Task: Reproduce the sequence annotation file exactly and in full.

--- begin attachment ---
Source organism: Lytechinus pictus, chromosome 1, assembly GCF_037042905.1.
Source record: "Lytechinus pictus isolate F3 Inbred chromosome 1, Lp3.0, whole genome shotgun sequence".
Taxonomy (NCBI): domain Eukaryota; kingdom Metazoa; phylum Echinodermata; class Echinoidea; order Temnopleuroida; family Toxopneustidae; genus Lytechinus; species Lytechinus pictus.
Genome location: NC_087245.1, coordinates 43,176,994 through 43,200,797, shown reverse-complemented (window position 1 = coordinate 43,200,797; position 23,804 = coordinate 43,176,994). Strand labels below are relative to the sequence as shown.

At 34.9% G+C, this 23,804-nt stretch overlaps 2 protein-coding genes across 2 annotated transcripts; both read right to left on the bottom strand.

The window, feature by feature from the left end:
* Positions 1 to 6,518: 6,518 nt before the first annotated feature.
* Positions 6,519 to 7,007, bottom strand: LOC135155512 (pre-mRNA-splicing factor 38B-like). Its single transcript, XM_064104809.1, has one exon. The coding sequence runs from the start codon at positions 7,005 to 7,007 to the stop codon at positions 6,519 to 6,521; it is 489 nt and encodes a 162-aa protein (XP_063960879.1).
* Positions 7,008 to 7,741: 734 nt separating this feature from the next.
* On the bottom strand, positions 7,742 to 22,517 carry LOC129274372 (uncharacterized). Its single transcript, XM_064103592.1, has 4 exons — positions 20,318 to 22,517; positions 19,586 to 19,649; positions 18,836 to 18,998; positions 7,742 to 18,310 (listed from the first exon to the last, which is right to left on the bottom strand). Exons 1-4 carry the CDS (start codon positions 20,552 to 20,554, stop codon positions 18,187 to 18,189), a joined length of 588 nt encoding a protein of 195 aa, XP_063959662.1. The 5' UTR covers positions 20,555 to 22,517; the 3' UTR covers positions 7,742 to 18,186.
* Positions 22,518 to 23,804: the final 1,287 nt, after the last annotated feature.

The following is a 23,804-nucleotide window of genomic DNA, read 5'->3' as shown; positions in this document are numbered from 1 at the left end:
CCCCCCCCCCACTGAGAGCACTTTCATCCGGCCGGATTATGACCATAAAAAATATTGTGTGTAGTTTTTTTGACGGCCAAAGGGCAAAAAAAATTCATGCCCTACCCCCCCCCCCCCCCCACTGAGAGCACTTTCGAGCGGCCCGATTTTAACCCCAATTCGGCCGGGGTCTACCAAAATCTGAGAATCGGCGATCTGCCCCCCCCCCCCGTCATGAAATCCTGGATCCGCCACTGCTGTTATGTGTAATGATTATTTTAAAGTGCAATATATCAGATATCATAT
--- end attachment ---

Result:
Source organism: Lytechinus pictus, chromosome 1, assembly GCF_037042905.1.
Source record: "Lytechinus pictus isolate F3 Inbred chromosome 1, Lp3.0, whole genome shotgun sequence".
Taxonomy (NCBI): domain Eukaryota; kingdom Metazoa; phylum Echinodermata; class Echinoidea; order Temnopleuroida; family Toxopneustidae; genus Lytechinus; species Lytechinus pictus.
Genome location: NC_087245.1, coordinates 43,176,994 through 43,200,797, shown reverse-complemented (window position 1 = coordinate 43,200,797; position 23,804 = coordinate 43,176,994). Strand labels below are relative to the sequence as shown.

At 34.9% G+C, this 23,804-nt stretch overlaps 2 protein-coding genes across 2 annotated transcripts; both read right to left on the bottom strand.

The window, feature by feature from the left end:
* Positions 1 to 6,518: 6,518 nt before the first annotated feature.
* Positions 6,519 to 7,007, bottom strand: LOC135155512 (pre-mRNA-splicing factor 38B-like). Its single transcript, XM_064104809.1, has one exon. The coding sequence runs from the start codon at positions 7,005 to 7,007 to the stop codon at positions 6,519 to 6,521; it is 489 nt and encodes a 162-aa protein (XP_063960879.1).
* Positions 7,008 to 7,741: 734 nt separating this feature from the next.
* On the bottom strand, positions 7,742 to 22,517 carry LOC129274372 (uncharacterized). Its single transcript, XM_064103592.1, has 4 exons — positions 20,318 to 22,517; positions 19,586 to 19,649; positions 18,836 to 18,998; positions 7,742 to 18,310 (listed from the first exon to the last, which is right to left on the bottom strand). Exons 1-4 carry the CDS (start codon positions 20,552 to 20,554, stop codon positions 18,187 to 18,189), a joined length of 588 nt encoding a protein of 195 aa, XP_063959662.1. The 5' UTR covers positions 20,555 to 22,517; the 3' UTR covers positions 7,742 to 18,186.
* Positions 22,518 to 23,804: the final 1,287 nt, after the last annotated feature.

The following is a 23,804-nucleotide window of genomic DNA, read 5'->3' as shown; positions in this document are numbered from 1 at the left end:
CCCCCCCCCCACTGAGAGCACTTTCATCCGGCCGGATTATGACCATAAAAAATATTGTGTGTAGTTTTTTTGACGGCCAAAGGGCAAAAAAAATTCATGCCCTACCCCCCCCCCCCCCCCACTGAGAGCACTTTCGAGCGGCCCGATTTTAACCCCAATTCGGCCGGGGTCTACCAAAATCTGAGAATCGGCGATCTGCCCCCCCCCCCCGTCATGAAATCCTGGATCCGCCACTGCTGTTATGTGTAATGATTATTTTAAAGTGCAATATATCAGATATCATAT